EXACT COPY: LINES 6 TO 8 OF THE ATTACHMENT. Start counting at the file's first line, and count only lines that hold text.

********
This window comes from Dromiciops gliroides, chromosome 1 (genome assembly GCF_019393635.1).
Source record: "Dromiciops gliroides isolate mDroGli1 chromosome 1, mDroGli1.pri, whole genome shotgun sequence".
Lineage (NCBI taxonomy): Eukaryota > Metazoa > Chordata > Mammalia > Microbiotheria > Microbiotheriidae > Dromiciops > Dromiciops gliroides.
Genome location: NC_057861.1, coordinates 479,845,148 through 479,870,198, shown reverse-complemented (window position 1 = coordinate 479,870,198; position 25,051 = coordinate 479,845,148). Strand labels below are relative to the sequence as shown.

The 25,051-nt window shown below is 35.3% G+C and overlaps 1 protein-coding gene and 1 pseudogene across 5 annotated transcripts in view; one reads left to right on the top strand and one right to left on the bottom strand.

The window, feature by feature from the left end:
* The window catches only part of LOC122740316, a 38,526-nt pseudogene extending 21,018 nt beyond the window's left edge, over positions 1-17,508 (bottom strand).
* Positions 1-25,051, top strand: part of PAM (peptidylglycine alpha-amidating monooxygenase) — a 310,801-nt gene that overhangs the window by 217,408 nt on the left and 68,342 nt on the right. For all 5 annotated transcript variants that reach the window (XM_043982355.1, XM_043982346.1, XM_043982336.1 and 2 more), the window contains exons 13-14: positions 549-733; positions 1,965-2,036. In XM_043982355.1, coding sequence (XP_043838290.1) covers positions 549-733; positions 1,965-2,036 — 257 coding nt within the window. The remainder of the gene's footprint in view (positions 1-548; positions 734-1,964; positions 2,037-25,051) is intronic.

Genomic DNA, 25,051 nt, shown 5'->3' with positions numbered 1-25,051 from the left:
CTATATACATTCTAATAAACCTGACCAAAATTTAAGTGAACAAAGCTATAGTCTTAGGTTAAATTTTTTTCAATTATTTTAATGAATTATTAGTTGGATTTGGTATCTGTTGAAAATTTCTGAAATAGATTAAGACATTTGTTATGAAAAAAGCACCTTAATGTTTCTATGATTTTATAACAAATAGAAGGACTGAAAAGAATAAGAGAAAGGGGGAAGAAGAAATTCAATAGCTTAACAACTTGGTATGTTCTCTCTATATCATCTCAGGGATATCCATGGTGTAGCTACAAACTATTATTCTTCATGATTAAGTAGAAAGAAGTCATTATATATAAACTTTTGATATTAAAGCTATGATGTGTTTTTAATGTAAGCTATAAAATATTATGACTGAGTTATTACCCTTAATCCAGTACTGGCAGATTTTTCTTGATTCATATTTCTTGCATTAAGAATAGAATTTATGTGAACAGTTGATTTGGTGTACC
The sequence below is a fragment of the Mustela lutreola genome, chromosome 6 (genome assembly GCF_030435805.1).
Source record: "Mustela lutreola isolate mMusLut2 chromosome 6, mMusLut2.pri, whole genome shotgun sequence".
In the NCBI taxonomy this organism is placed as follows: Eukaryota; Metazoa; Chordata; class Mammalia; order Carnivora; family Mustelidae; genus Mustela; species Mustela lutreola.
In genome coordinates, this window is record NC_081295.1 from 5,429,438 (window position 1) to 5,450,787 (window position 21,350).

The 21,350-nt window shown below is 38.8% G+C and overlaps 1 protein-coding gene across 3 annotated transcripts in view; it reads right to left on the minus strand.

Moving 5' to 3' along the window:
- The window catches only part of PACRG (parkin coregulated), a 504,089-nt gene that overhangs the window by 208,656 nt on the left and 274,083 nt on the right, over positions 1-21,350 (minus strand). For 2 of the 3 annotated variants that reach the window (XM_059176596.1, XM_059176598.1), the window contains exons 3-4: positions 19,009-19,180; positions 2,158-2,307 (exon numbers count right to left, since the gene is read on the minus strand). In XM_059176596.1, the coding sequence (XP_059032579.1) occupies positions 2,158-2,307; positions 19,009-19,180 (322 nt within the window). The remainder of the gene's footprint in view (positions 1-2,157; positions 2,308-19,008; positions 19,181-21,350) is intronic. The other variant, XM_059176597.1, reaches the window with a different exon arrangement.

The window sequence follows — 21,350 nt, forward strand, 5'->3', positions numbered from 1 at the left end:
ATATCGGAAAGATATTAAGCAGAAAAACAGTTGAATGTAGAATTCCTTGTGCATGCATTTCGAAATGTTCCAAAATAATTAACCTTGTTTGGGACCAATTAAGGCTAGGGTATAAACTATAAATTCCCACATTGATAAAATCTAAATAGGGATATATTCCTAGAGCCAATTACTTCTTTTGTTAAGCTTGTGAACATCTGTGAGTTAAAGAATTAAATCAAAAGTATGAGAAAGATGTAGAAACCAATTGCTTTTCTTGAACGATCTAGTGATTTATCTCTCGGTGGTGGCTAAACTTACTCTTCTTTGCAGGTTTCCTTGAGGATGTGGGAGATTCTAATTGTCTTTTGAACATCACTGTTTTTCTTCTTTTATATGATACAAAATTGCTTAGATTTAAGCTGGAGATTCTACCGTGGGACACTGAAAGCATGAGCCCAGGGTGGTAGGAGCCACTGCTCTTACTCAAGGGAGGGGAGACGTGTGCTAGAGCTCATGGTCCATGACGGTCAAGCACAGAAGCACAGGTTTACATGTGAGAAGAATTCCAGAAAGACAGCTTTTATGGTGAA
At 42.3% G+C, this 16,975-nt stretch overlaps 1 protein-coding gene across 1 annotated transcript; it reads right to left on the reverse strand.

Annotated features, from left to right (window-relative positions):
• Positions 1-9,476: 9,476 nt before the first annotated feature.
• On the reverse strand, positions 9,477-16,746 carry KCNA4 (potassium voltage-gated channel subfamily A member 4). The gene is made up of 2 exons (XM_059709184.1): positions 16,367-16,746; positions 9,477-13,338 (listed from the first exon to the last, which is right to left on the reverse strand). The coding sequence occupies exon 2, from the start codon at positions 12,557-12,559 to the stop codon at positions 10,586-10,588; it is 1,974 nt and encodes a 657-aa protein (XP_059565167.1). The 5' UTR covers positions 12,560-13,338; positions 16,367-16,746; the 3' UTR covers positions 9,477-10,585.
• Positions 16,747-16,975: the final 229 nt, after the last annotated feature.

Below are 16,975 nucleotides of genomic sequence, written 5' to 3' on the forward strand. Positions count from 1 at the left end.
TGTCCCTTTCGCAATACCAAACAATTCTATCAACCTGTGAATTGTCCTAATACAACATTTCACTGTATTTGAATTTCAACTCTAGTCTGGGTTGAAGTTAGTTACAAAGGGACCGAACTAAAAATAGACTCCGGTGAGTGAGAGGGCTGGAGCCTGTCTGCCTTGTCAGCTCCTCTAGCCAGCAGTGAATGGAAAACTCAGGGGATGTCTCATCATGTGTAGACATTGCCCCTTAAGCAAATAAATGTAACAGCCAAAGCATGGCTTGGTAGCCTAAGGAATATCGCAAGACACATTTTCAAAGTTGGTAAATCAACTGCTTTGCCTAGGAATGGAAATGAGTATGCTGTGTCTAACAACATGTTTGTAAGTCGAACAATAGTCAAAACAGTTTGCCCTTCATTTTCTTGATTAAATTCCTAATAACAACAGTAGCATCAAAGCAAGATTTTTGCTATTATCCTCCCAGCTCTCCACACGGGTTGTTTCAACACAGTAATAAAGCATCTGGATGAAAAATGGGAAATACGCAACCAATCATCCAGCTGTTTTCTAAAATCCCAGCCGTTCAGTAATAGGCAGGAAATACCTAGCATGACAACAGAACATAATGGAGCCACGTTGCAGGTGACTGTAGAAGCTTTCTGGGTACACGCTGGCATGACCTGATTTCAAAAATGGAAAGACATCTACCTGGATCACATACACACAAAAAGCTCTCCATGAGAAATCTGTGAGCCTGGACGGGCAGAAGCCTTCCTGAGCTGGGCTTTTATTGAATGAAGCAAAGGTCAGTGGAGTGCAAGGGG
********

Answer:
The window, feature by feature from the left end:
* The window catches only part of LOC122740316, a 38,526-nt pseudogene extending 21,018 nt beyond the window's left edge, over positions 1-17,508 (bottom strand).
* Positions 1-25,051, top strand: part of PAM (peptidylglycine alpha-amidating monooxygenase) — a 310,801-nt gene that overhangs the window by 217,408 nt on the left and 68,342 nt on the right. For all 5 annotated transcript variants that reach the window (XM_043982355.1, XM_043982346.1, XM_043982336.1 and 2 more), the window contains exons 13-14: positions 549-733; positions 1,965-2,036. In XM_043982355.1, coding sequence (XP_043838290.1) covers positions 549-733; positions 1,965-2,036 — 257 coding nt within the window. The remainder of the gene's footprint in view (positions 1-548; positions 734-1,964; positions 2,037-25,051) is intronic.